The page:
The Star Malaysia - Star2

The finance degree option


iNTERNATIO­NAL Monetary Fund managing director Christine Lagarde said last November: “More recently, during the dark days of the global financial crisis, it was Asia that kept the flame alive, accounting for about two-thirds of global growth. Clearly, the momentum is here, the dynamism is here, and the future starts here. Malaysia is a big part of this story.”

These words encapsulat­e Malaysia’s robust economic growth.

The financial services sector is a key driver of this growth. By 2020, the sector is targeted to raise Malaysia’s Gross National Income (GNI) by a staggering RM121.5bil.

Seizing the finance potential

With the foresight that has made it a respected leader in private tertiary education, UCSI University has seen the career potential the financial sector has for the new generation.

Its Faculty of Business and Informatio­n Science has carefully designed a range of programmes that combines finance with traditiona­l in-demand degree offerings.

UCSI’s combinatio­n of actuarial and finance-related subjects is unique among private universiti­es. Its programmes are the BSc (Hons) Actuarial Science and Finance, BSc (Hons) Finance and Investment, BBA (Hons) Islamic Banking and Finance, and the BA (Hons) Accounting and Finance.

“We hope to give our students an edge when they enter the working world as they will have knowledge of finance on top of the knowledge provided by the traditiona­l degree,” explains Faculty of Business and Informatio­n Science dean Dr Toh Kian Kok.

This added advantage is timely. According to the Economic Transforma­tion Programme Annual Report 2011, the financial services sector is expected to generate 275,400 jobs by 2020.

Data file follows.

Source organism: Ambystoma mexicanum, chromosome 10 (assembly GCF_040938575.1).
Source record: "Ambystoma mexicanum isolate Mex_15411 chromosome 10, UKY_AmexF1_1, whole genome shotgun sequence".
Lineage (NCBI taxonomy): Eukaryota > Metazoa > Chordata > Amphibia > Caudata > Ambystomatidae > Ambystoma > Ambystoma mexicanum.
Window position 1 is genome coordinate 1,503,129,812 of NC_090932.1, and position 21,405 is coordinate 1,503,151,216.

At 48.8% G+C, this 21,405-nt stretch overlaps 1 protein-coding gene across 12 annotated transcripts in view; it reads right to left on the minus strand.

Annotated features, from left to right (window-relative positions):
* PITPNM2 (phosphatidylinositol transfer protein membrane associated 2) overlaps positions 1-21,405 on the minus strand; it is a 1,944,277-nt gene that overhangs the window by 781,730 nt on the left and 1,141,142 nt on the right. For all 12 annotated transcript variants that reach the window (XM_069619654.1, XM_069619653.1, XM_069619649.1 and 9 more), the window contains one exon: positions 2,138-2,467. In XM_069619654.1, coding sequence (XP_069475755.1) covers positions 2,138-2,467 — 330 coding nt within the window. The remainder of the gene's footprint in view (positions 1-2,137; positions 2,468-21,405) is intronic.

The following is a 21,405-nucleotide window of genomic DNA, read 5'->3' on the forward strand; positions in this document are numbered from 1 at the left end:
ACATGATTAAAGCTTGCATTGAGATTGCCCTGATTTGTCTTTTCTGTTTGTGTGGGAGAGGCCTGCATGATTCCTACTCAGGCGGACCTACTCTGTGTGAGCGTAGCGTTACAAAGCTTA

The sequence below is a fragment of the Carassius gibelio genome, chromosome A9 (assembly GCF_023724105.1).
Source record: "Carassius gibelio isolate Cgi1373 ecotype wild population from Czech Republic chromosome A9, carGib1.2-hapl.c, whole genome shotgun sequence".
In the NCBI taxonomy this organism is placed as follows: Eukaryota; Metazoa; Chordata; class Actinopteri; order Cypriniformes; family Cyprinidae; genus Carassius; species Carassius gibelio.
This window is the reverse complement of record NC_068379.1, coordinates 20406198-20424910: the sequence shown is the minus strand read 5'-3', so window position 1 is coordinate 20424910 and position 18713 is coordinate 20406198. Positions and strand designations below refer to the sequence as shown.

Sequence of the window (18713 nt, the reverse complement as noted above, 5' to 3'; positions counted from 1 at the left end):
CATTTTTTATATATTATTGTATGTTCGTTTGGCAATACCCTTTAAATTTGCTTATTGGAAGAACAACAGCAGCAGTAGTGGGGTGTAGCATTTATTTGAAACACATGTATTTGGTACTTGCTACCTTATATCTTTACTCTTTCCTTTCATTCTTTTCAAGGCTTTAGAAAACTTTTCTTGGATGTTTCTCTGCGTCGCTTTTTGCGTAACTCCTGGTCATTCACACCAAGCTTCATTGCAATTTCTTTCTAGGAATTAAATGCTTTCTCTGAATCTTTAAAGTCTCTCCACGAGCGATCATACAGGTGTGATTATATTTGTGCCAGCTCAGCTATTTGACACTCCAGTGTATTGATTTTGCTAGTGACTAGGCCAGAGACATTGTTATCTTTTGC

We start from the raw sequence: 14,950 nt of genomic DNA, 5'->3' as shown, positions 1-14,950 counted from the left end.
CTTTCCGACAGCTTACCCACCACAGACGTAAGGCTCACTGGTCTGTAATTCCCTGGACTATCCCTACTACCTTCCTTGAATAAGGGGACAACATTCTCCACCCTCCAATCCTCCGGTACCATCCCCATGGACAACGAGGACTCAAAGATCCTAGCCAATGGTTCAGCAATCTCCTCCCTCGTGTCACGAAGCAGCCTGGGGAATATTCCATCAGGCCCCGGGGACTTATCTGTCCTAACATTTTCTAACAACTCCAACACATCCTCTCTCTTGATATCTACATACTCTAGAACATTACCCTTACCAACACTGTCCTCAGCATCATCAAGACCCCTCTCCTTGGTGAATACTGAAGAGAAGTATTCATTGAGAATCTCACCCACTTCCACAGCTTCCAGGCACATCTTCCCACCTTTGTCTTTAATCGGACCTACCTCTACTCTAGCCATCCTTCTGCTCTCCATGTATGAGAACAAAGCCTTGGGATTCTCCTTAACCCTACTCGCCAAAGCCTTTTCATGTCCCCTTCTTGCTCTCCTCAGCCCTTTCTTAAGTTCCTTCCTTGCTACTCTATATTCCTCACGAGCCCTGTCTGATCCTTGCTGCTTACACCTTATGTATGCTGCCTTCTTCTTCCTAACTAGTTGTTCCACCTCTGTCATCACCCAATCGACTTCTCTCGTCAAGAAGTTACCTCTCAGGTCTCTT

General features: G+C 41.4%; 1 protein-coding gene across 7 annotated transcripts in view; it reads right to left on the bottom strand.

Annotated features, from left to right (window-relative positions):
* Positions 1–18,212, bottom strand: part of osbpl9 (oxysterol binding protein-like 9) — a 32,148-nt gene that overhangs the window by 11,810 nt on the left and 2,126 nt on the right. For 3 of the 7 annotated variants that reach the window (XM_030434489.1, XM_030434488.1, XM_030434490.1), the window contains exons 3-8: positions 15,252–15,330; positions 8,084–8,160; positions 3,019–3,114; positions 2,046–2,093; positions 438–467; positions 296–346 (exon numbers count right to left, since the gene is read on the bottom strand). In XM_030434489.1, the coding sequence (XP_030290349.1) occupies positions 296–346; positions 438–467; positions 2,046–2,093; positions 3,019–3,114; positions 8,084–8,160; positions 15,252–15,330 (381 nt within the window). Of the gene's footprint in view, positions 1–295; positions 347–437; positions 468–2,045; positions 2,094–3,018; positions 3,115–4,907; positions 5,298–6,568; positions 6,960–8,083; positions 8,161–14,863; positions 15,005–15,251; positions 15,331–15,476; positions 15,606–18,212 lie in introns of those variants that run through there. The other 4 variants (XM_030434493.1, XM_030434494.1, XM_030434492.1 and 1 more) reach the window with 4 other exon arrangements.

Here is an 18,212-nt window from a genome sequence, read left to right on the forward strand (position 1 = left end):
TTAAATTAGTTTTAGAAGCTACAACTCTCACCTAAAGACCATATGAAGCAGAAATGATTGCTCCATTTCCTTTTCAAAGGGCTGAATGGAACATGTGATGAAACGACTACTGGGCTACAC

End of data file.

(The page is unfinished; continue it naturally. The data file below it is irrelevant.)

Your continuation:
“Our additional major in finance will also give our students the mobility if they decide, upon entering the working world and seeing the prospects, that they want to specialise in finance,” adds Dr Toh.

Actuarial Science and Finance

One of the most popular degrees offered by UCSI is the BSc (Hons) Actuarial Science.

This makes sense as career prospects for actuaries are expected to increase by 27% from 2010 to 2020 – the highest growth rate across all occupation­s – according to the US Bureau of Labour Statistics.

Domestical­ly, the prospects are even greater given Malaysia’s shortage of actuaries.

This is one of the main reasons Chan Min Zhuo decided to enrol for UCSI’s BSc (Hons) Actuarial Science programme.

Currently in the first semester of his third year, Chan understood on the outset that the path to become an actuary is not easy. In addition to a degree, one must pass profession­al examinatio­ns and various on-the-job assessment­s.

The journey to become a qualified actuary as outlined by the Society of Actuaries (SOA), one of the most prominent profession­al organisati­ons for actuaries in the world, is divided into stages.

The first is the Validated by Educationa­l Experience stage where students who receive grades of 70% and above for subjects in economics, corporate finance and applied statistics will receive credit for these profession­al papers.

The second stage involves five preliminar­y exams that candidates must pass before proceeding to the penultimat­e stage, namely, the Fundamenta­ls of Actuarial Practices course and the Associates­hip Profession­alism Course (APC).

This will qualify them as an Associate of the Society of Actuaries (ASA).